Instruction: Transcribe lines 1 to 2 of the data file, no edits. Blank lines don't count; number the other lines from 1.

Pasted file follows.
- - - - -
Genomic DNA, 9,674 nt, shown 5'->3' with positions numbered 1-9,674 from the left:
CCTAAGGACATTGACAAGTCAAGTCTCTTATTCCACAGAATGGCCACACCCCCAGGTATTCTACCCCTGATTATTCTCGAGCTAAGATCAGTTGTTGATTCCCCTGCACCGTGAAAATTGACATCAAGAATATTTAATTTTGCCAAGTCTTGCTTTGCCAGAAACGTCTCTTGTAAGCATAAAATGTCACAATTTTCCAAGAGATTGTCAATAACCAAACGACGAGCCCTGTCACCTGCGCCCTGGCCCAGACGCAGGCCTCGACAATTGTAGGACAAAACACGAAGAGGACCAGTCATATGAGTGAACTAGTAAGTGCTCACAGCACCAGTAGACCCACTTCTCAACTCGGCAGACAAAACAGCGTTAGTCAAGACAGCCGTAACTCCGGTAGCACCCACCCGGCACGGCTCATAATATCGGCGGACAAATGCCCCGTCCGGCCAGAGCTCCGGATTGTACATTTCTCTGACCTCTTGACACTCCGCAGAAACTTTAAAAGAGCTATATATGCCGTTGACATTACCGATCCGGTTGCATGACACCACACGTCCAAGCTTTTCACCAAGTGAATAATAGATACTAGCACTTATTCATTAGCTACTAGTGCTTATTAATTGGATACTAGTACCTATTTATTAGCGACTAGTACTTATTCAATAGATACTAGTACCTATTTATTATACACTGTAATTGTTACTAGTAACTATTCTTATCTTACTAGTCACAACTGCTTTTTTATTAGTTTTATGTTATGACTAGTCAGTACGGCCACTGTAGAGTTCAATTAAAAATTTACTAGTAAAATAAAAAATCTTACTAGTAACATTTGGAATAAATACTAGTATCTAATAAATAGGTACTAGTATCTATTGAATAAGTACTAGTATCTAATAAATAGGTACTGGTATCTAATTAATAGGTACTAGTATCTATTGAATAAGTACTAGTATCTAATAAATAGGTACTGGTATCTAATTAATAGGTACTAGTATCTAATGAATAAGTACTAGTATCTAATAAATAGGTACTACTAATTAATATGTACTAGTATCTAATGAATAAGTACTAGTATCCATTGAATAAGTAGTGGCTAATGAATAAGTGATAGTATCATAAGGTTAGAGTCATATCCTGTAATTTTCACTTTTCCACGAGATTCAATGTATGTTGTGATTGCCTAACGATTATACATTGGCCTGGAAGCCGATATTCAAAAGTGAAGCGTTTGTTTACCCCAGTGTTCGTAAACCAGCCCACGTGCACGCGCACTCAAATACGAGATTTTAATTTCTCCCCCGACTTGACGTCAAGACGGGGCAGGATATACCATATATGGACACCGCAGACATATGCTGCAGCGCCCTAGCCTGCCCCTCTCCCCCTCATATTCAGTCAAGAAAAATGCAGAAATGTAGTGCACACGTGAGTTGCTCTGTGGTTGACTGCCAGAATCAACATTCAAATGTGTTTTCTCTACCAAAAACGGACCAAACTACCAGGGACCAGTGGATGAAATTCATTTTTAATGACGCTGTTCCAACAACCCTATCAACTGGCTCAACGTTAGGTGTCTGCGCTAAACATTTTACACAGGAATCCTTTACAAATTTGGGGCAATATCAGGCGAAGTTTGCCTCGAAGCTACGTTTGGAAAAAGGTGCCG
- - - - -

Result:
Genomic DNA, 9,674 nt, shown 5'->3' with positions numbered 1-9,674 from the left:
CCTAAGGACATTGACAAGTCAAGTCTCTTATTCCACAGAATGGCCACACCCCCAGGTATTCTACCCCTGATTATTCTCGAGCTAAGATCAGTTGTTGATTCCCCTGCACCGTGAAAATTGACATCAAGAATATTTAATTTTGCCAAGTCTTGCTTTGCCAGAAACGTCTCTTGTAAGCATAAAATGTCACAATTTTCCAAGAGATTGTCAATAACCAAACGACGAGCCCTGTCACCTGCGCCCTGGCCCAGACGCAGGCCTCGACAATTGTAGGACAAAACACGAAGAGGACCAGTCATATGAGTGAACTAGTAAGTGCTCACAGCACCAGTAGACCCACTTCTCAACTCGGCAGACAAAACAGCGTTAGTCAAGACAGCCGTAACTCCGGTAGCACCCACCCGGCACGGCTCATAATATCGGCGGACAAATGCCCCGTCCGGCCAGAGCTCCGGATTGTACATTTCTCTGACCTCTTGACACTCCGCAGAAACTTTAAAAGAGCTATATATGCCGTTGACATTACCGATCCGGTTGCATGACACCACACGTCCAAGCTTTTCACCAAGTGAATAATAGATACTAGCACTTATTCATTAGCTACTAGTGCTTATTAATTGGATACTAGTACCTATTTATTAGCGACTAGTACTTATTCAATAGATACTAGTACCTATTTATTATACACTGTAATTGTTACTAGTAACTATTCTTATCTTACTAGTCACAACTGCTTTTTTATTAGTTTTATGTTATGACTAGTCAGTACGGCCACTGTAGAGTTCAATTAAAAATTTACTAGTAAAATAAAAAATCTTACTAGTAACATTTGGAATAAATACTAGTATCTAATAAATAGGTACTAGTATCTATTGAATAAGTACTAGTATCTAATAAATAGGTACTGGTATCTAATTAATAGGTACTAGTATCTATTGAATAAGTACTAGTATCTAATAAATAGGTACTGGTATCTAATTAATAGGTACTAGTATCTAATGAATAAGTACTAGTATCTAATAAATAGGTACTACTAATTAATATGTACTAGTATCTAATGAATAAGTACTAGTATCCATTGAATAAGTAGTGGCTAATGAATAAGTGATAGTATCATAAGGTTAGAGTCATATCCTGTAATTTTCACTTTTCCACGAGATTCAATGTATGTTGTGATTGCCTAACGATTATACATTGGCCTGGAAGCCGATATTCAAAAGTGAAGCGTTTGTTTACCCCAGTGTTCGTAAACCAGCCCACGTGCACGCGCACTCAAATACGAGATTTTAATTTCTCCCCCGACTTGACGTCAAGACGGGGCAGGATATACCATATATGGACACCGCAGACATATGCTGCAGCGCCCTAGCCTGCCCCTCTCCCCCTCATATTCAGTCAAGAAAAATGCAGAAATGTAGTGCACACGTGAGTTGCTCTGTGGTTGACTGCCAGAATCAACATTCAAATGTGTTTTCTCTACCAAAAACGGACCAAACTACCAGGGACCAGTGGATGAAATTCATTTTTAATGACGCTGTTCCAACAACCCTATCAACTGGCTCAACGTTAGGTGTCTGCGCTAAACATTTTACACAGGAATCCTTTACAAATTTGGGGCAATATCAGGCGAAGTTTGCCTCGAAGCTACGTTTGGAAAAAGGTGCCG